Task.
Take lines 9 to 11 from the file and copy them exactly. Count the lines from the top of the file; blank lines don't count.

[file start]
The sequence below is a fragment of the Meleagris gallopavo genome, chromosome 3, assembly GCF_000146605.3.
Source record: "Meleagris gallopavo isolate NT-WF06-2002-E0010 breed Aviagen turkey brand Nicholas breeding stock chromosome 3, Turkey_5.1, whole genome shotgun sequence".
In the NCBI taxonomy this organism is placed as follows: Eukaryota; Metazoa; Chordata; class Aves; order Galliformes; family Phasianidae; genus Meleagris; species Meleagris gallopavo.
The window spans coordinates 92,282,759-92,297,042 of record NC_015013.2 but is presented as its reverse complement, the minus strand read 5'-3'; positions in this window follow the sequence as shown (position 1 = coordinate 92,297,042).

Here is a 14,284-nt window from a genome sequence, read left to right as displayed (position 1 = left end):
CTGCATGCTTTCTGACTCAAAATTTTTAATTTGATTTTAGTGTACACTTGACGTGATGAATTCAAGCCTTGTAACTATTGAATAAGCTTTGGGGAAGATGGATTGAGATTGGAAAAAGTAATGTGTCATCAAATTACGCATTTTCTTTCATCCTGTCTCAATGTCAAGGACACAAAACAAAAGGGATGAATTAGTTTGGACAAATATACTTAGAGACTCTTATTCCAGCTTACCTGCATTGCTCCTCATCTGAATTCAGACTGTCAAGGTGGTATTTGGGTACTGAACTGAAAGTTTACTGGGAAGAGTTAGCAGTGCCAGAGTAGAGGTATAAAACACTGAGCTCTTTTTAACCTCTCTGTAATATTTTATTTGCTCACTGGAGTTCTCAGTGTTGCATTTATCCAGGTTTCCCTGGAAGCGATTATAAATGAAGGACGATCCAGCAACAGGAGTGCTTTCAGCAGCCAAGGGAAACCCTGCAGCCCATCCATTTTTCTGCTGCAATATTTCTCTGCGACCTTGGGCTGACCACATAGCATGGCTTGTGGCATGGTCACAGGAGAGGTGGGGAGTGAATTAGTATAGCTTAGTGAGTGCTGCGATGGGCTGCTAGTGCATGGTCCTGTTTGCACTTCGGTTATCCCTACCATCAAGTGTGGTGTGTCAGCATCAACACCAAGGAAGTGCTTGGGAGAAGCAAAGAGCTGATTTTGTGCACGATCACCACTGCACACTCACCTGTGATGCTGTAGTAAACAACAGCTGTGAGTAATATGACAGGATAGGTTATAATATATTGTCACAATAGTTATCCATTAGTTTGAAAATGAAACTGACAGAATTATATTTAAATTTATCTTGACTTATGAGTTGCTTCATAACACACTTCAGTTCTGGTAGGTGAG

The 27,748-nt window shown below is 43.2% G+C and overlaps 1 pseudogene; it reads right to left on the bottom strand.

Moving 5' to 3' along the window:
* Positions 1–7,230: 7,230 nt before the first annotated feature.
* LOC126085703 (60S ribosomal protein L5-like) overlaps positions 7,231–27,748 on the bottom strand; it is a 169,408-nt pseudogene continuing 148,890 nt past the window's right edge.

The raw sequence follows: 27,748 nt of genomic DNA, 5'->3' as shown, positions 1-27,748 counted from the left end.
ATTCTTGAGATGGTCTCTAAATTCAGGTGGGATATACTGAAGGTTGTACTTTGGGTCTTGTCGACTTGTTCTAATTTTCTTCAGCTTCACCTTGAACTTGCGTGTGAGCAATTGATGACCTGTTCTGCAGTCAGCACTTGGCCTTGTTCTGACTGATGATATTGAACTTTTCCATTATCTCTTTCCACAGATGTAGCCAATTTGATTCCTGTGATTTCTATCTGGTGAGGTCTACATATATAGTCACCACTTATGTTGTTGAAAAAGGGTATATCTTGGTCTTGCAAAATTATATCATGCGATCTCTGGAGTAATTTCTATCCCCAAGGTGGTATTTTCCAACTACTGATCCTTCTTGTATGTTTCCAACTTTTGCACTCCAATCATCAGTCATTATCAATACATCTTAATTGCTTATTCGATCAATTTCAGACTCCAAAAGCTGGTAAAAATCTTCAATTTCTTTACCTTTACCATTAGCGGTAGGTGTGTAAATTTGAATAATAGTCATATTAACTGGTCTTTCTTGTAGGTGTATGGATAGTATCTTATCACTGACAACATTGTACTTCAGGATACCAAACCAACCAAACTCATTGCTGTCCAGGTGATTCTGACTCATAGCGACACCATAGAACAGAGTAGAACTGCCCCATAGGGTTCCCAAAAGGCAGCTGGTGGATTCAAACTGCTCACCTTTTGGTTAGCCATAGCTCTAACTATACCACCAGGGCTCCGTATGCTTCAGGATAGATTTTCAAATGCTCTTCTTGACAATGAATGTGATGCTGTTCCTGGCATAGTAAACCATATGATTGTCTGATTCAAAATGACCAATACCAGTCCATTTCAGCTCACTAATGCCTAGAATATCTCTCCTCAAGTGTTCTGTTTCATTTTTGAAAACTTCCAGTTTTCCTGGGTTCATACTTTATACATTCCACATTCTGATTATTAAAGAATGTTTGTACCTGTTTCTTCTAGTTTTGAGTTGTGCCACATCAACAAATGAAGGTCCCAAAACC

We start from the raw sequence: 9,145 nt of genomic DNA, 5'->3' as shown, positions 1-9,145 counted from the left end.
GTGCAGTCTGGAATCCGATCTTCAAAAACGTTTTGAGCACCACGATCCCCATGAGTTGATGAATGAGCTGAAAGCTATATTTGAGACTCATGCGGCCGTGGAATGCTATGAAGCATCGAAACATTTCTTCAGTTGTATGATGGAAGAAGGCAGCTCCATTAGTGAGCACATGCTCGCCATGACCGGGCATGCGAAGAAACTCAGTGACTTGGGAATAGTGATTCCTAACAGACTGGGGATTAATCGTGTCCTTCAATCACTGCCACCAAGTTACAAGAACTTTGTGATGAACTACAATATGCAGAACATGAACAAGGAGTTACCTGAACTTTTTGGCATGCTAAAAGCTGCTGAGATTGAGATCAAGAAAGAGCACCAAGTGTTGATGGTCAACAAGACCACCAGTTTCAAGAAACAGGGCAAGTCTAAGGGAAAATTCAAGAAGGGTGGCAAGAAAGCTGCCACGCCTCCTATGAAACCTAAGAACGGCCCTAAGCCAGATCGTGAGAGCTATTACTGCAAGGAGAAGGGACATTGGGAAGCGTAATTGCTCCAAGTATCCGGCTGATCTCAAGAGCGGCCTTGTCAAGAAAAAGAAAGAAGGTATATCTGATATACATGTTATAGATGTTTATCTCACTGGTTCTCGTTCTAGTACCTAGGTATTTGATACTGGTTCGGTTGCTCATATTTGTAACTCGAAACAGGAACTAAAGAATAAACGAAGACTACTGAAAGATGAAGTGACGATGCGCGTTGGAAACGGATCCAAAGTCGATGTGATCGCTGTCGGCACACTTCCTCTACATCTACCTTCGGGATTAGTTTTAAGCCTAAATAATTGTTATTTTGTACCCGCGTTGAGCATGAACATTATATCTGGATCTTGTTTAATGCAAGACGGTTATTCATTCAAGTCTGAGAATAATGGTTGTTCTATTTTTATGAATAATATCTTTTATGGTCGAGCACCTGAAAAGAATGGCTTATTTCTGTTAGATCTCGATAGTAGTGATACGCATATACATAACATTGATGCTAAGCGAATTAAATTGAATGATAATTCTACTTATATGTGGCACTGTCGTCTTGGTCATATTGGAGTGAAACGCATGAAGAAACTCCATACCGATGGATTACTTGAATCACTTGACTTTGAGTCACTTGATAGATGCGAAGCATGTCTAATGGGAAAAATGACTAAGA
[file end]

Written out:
* Positions 1–7,230: 7,230 nt before the first annotated feature.
* LOC126085703 (60S ribosomal protein L5-like) overlaps positions 7,231–27,748 on the bottom strand; it is a 169,408-nt pseudogene continuing 148,890 nt past the window's right edge.

The raw sequence follows: 27,748 nt of genomic DNA, 5'->3' as shown, positions 1-27,748 counted from the left end.